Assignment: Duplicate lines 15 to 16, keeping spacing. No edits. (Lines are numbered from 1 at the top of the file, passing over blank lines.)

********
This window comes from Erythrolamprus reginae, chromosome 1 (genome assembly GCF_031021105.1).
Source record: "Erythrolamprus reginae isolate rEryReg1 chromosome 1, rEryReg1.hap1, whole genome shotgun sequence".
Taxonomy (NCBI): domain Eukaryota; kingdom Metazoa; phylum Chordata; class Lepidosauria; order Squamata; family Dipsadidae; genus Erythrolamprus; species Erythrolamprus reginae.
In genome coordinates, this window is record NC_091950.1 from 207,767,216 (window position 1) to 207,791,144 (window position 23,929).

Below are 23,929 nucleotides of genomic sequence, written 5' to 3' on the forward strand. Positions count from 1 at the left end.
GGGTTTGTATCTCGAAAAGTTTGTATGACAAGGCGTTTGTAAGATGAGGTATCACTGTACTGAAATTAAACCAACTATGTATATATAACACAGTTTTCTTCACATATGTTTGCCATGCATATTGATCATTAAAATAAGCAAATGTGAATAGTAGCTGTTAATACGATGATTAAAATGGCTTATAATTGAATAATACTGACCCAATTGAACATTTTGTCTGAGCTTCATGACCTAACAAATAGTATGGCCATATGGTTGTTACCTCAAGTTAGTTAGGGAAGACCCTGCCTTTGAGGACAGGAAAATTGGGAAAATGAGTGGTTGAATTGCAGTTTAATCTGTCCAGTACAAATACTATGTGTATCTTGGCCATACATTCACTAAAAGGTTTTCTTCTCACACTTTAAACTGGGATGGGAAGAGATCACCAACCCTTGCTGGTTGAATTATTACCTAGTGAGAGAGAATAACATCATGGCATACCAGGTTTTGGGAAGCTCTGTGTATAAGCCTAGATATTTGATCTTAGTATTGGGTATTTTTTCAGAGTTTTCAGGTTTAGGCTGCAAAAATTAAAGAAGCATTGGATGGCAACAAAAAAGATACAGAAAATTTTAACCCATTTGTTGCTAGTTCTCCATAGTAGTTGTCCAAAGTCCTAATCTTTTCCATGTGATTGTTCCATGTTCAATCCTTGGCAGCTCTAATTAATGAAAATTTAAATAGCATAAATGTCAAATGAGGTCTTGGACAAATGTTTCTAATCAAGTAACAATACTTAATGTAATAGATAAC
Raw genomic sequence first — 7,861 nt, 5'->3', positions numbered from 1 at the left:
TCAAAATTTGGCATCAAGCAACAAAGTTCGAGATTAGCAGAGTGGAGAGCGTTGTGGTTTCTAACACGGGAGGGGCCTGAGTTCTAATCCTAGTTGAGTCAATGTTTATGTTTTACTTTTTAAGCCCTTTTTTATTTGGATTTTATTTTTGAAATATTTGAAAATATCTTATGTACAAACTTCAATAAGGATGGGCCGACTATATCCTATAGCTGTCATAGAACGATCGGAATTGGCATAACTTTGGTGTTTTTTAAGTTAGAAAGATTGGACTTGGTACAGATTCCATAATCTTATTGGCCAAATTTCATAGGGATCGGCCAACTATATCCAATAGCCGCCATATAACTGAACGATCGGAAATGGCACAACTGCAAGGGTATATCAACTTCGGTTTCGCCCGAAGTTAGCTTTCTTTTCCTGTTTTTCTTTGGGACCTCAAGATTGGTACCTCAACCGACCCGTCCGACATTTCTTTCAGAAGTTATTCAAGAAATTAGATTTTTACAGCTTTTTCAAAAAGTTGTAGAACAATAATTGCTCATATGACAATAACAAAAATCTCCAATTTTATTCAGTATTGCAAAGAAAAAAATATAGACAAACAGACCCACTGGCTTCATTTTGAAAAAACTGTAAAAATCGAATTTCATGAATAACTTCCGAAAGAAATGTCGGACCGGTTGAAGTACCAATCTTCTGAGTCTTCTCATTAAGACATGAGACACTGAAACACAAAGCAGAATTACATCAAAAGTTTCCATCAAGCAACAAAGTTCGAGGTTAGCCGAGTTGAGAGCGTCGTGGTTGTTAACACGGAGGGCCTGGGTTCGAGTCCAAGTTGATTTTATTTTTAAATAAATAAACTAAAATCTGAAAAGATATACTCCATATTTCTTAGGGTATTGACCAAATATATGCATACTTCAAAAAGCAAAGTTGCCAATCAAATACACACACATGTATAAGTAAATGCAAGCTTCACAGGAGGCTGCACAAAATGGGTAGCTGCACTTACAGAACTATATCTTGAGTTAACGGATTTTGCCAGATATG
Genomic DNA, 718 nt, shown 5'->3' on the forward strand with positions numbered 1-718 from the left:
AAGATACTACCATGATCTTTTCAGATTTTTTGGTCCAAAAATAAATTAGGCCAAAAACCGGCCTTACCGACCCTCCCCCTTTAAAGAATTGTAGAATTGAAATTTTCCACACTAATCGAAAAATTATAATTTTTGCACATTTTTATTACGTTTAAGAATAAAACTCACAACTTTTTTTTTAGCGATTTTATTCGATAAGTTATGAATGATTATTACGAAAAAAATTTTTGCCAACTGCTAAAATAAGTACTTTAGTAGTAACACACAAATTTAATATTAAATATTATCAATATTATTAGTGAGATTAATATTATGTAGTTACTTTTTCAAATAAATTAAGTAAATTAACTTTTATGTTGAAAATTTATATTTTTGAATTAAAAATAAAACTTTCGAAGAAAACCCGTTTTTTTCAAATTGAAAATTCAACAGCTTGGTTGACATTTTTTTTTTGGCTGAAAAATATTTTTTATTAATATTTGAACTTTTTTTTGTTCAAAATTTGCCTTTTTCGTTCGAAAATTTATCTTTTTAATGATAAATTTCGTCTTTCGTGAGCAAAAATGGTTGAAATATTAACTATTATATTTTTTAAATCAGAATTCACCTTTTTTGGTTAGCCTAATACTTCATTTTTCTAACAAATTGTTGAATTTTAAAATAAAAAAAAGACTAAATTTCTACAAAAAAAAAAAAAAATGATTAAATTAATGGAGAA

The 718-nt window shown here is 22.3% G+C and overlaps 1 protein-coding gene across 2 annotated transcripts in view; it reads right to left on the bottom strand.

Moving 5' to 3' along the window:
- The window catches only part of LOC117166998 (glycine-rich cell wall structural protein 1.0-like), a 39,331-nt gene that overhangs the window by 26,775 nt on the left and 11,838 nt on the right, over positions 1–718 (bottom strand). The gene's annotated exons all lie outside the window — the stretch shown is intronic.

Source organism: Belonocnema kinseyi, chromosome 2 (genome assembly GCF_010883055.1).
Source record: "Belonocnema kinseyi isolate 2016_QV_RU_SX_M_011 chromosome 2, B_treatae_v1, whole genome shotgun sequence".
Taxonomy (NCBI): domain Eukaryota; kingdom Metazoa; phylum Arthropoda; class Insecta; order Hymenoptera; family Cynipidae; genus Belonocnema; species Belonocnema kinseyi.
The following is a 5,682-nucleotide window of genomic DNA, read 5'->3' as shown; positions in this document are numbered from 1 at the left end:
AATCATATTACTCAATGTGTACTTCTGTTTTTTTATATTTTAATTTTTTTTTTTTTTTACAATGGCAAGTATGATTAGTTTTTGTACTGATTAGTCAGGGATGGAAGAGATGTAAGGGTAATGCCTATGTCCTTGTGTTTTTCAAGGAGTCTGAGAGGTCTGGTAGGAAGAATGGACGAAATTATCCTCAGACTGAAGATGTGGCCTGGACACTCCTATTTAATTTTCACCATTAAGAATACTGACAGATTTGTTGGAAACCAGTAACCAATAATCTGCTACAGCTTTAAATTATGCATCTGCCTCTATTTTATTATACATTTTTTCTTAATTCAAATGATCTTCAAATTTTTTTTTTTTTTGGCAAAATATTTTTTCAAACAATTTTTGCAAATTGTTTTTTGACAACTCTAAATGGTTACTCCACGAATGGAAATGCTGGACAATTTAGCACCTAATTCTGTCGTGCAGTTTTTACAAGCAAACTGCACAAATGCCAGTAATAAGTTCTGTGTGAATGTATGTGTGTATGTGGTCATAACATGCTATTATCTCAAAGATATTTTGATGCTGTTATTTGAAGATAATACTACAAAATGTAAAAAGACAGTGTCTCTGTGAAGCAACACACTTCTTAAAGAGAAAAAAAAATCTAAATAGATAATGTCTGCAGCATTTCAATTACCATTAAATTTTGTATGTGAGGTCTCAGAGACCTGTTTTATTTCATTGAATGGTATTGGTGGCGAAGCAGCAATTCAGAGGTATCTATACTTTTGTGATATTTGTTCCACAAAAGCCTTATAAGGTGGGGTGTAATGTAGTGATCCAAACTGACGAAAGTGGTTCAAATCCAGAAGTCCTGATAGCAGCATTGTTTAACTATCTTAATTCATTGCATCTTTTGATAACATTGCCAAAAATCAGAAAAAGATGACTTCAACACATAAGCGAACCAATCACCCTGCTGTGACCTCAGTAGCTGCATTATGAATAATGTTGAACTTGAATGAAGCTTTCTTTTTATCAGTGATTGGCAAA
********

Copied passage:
Source record: "Belonocnema kinseyi isolate 2016_QV_RU_SX_M_011 chromosome 2, B_treatae_v1, whole genome shotgun sequence".
Taxonomy (NCBI): domain Eukaryota; kingdom Metazoa; phylum Arthropoda; class Insecta; order Hymenoptera; family Cynipidae; genus Belonocnema; species Belonocnema kinseyi.